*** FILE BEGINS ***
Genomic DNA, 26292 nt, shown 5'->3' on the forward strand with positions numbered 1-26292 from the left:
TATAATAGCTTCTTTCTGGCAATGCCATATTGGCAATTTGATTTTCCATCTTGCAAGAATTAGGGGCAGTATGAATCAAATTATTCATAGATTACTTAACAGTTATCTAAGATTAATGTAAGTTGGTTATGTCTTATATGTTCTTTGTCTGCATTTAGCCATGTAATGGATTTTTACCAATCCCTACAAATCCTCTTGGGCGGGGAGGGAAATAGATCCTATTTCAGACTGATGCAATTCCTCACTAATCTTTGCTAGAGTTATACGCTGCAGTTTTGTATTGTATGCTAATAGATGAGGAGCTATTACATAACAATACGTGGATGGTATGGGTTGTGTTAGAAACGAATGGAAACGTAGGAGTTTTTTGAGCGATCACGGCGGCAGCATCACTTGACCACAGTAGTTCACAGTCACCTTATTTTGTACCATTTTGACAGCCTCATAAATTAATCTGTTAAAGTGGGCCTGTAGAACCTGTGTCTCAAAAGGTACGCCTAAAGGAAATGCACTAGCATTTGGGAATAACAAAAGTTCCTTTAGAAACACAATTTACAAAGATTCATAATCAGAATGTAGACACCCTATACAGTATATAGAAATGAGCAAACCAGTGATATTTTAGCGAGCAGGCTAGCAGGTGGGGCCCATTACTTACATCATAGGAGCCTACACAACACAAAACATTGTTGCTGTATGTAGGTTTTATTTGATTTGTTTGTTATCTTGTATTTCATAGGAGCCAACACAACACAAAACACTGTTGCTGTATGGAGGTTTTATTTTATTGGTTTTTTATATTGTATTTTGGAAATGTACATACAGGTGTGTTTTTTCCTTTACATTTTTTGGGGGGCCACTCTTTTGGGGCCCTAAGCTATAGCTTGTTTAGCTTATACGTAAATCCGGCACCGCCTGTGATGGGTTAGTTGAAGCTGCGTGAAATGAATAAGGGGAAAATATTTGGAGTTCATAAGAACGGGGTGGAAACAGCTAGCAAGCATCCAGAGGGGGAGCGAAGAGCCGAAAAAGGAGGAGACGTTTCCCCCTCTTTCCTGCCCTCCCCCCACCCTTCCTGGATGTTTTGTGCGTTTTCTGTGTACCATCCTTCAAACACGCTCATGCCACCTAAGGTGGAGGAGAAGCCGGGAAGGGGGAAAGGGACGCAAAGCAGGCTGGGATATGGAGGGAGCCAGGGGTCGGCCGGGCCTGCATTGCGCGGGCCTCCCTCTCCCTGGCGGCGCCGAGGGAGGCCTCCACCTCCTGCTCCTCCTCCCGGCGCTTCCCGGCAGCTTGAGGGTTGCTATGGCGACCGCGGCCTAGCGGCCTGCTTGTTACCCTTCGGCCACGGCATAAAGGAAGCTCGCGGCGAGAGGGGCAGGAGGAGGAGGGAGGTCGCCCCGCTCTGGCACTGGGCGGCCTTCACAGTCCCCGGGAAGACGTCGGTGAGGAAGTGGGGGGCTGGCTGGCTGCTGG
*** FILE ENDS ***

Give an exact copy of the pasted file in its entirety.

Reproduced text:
Genomic DNA, 26292 nt, shown 5'->3' on the forward strand with positions numbered 1-26292 from the left:
TATAATAGCTTCTTTCTGGCAATGCCATATTGGCAATTTGATTTTCCATCTTGCAAGAATTAGGGGCAGTATGAATCAAATTATTCATAGATTACTTAACAGTTATCTAAGATTAATGTAAGTTGGTTATGTCTTATATGTTCTTTGTCTGCATTTAGCCATGTAATGGATTTTTACCAATCCCTACAAATCCTCTTGGGCGGGGAGGGAAATAGATCCTATTTCAGACTGATGCAATTCCTCACTAATCTTTGCTAGAGTTATACGCTGCAGTTTTGTATTGTATGCTAATAGATGAGGAGCTATTACATAACAATACGTGGATGGTATGGGTTGTGTTAGAAACGAATGGAAACGTAGGAGTTTTTTGAGCGATCACGGCGGCAGCATCACTTGACCACAGTAGTTCACAGTCACCTTATTTTGTACCATTTTGACAGCCTCATAAATTAATCTGTTAAAGTGGGCCTGTAGAACCTGTGTCTCAAAAGGTACGCCTAAAGGAAATGCACTAGCATTTGGGAATAACAAAAGTTCCTTTAGAAACACAATTTACAAAGATTCATAATCAGAATGTAGACACCCTATACAGTATATAGAAATGAGCAAACCAGTGATATTTTAGCGAGCAGGCTAGCAGGTGGGGCCCATTACTTACATCATAGGAGCCTACACAACACAAAACATTGTTGCTGTATGTAGGTTTTATTTGATTTGTTTGTTATCTTGTATTTCATAGGAGCCAACACAACACAAAACACTGTTGCTGTATGGAGGTTTTATTTTATTGGTTTTTTATATTGTATTTTGGAAATGTACATACAGGTGTGTTTTTTCCTTTACATTTTTTGGGGGGCCACTCTTTTGGGGCCCTAAGCTATAGCTTGTTTAGCTTATACGTAAATCCGGCACCGCCTGTGATGGGTTAGTTGAAGCTGCGTGAAATGAATAAGGGGAAAATATTTGGAGTTCATAAGAACGGGGTGGAAACAGCTAGCAAGCATCCAGAGGGGGAGCGAAGAGCCGAAAAAGGAGGAGACGTTTCCCCCTCTTTCCTGCCCTCCCCCCACCCTTCCTGGATGTTTTGTGCGTTTTCTGTGTACCATCCTTCAAACACGCTCATGCCACCTAAGGTGGAGGAGAAGCCGGGAAGGGGGAAAGGGACGCAAAGCAGGCTGGGATATGGAGGGAGCCAGGGGTCGGCCGGGCCTGCATTGCGCGGGCCTCCCTCTCCCTGGCGGCGCCGAGGGAGGCCTCCACCTCCTGCTCCTCCTCCCGGCGCTTCCCGGCAGCTTGAGGGTTGCTATGGCGACCGCGGCCTAGCGGCCTGCTTGTTACCCTTCGGCCACGGCATAAAGGAAGCTCGCGGCGAGAGGGGCAGGAGGAGGAGGGAGGTCGCCCCGCTCTGGCACTGGGCGGCCTTCACAGTCCCCGGGAAGACGTCGGTGAGGAAGTGGGGGGCTGGCTGGCTGCTGG